While many Americans were casting votes in local elections across the country, Georgetown’s politically active engaged in a spirited debate Tuesday night over the hot-button issues that could decide next year’s presidential contest.
The College Republicans, College Democrats and Hoyas for Liberty debated a range of topics for two hours in McNeir Auditorium. Although the debate began with a formal format, a town hall-style discussion soon ensued as passion bubbled over in the 80-person audience.
Representing the Democrats were Nabeel Zewail (SFS ’15), Shom Mazumder (SFS ’15) and Gabrielle Gold (COL ’14). The Republicans brought Ziad Jawadi (COL ’15), Brandon Rosty (COL ’15) and Katie Bolas (COL ’15) as their contenders.
The clubs debate face-to-face once per semester, although this was the first time that Hoyas for Liberty was included in the event. Reilly Poppert (SFS ’15), Michael Mouch (SFS ’15) and Luke Young (MSB ’15) represented the Libertarian student group.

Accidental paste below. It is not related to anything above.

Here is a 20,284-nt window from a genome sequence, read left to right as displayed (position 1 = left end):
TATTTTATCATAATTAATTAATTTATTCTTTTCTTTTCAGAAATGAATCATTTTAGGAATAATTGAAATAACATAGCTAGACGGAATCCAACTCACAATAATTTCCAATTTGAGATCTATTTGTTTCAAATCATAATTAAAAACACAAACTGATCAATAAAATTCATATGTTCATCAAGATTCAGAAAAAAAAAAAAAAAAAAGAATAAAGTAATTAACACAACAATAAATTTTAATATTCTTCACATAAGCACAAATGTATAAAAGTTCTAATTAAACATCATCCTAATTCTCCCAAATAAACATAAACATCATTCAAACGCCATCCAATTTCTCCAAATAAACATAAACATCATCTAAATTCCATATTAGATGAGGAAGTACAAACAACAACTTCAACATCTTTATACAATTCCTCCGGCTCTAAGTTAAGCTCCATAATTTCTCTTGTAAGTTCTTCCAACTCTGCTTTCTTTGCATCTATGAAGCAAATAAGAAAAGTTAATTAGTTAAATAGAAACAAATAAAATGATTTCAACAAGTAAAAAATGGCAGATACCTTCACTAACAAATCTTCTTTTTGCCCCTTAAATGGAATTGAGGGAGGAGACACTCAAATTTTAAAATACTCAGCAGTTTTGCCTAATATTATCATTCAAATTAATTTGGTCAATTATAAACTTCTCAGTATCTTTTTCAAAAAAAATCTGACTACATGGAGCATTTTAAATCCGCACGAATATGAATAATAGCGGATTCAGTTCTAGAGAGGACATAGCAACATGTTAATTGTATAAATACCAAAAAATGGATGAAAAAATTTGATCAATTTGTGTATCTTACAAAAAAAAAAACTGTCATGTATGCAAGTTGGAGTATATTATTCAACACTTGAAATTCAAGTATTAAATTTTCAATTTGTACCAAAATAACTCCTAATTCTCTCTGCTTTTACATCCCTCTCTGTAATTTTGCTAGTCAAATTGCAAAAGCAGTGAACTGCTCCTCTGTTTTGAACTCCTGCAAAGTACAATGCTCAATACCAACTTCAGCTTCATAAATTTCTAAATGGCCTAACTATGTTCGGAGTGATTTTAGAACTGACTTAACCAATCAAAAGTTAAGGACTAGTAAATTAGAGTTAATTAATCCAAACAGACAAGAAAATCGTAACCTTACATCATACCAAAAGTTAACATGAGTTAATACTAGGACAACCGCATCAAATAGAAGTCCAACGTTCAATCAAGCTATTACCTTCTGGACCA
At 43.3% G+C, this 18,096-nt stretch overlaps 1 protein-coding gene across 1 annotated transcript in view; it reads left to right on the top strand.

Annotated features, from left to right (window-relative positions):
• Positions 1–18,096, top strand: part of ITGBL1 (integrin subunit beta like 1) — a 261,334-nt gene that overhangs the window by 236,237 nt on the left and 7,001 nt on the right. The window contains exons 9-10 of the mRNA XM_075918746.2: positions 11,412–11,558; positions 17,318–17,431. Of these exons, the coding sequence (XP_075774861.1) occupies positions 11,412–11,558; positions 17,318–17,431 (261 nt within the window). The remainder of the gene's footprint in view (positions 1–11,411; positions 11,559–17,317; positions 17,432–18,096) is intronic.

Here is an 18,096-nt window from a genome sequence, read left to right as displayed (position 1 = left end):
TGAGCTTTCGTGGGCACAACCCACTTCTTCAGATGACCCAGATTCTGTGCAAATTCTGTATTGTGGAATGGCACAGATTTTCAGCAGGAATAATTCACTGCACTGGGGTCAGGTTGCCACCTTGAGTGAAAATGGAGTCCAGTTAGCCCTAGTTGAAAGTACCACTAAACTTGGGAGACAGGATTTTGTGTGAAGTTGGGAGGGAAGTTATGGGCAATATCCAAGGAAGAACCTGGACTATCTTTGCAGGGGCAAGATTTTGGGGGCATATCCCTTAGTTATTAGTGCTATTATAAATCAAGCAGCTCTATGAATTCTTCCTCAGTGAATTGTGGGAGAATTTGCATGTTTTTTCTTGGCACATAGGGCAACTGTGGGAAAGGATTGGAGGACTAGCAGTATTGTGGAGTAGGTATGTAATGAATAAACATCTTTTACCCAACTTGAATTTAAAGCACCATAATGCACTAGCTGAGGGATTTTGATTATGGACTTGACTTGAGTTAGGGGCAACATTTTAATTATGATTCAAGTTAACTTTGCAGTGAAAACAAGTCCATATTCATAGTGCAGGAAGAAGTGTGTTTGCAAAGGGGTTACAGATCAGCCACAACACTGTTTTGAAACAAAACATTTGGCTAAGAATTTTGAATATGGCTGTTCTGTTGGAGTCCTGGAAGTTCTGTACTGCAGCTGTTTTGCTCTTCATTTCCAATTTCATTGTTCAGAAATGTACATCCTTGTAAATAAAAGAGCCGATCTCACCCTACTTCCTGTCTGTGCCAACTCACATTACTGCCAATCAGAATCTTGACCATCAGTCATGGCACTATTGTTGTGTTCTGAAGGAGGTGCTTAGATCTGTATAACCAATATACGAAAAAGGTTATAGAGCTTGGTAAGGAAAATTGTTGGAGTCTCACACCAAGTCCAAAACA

The debaters for Hoyas for Liberty opposed Obama’s re-election, although they generally sided with the Democrats on most issues. Young opened the debate by clarifying what Hoyas for Liberty stands for.
“When we get to campus, there [are] a lot of us at Georgetown who are interested in politics, and it can be really tempting to pigeonhole ourselves into Republicans or Democrats,” he said. “Hoyas for Liberty formulate our own policies based on reason, and we represent critical judgment on the issues.”
The debaters addressed a range of issues, including the Occupy Wall Street movement, sexual harassment charges facing GOP candidate Herman Cain and the contentious individual mandate of the new healthcare bill.
Audience participation began with a few outbursts from attendees. Moderator E.J. Dionne, a government professor and political columnist for The Washington Post, soon allowed onlookers to interrupt with questions.
“I was surprised by how energetic the audience was,” Zewail said after the debate. “At presidential debates the audience is silent, but the crowd involvement definitely added an interesting element to the debate.”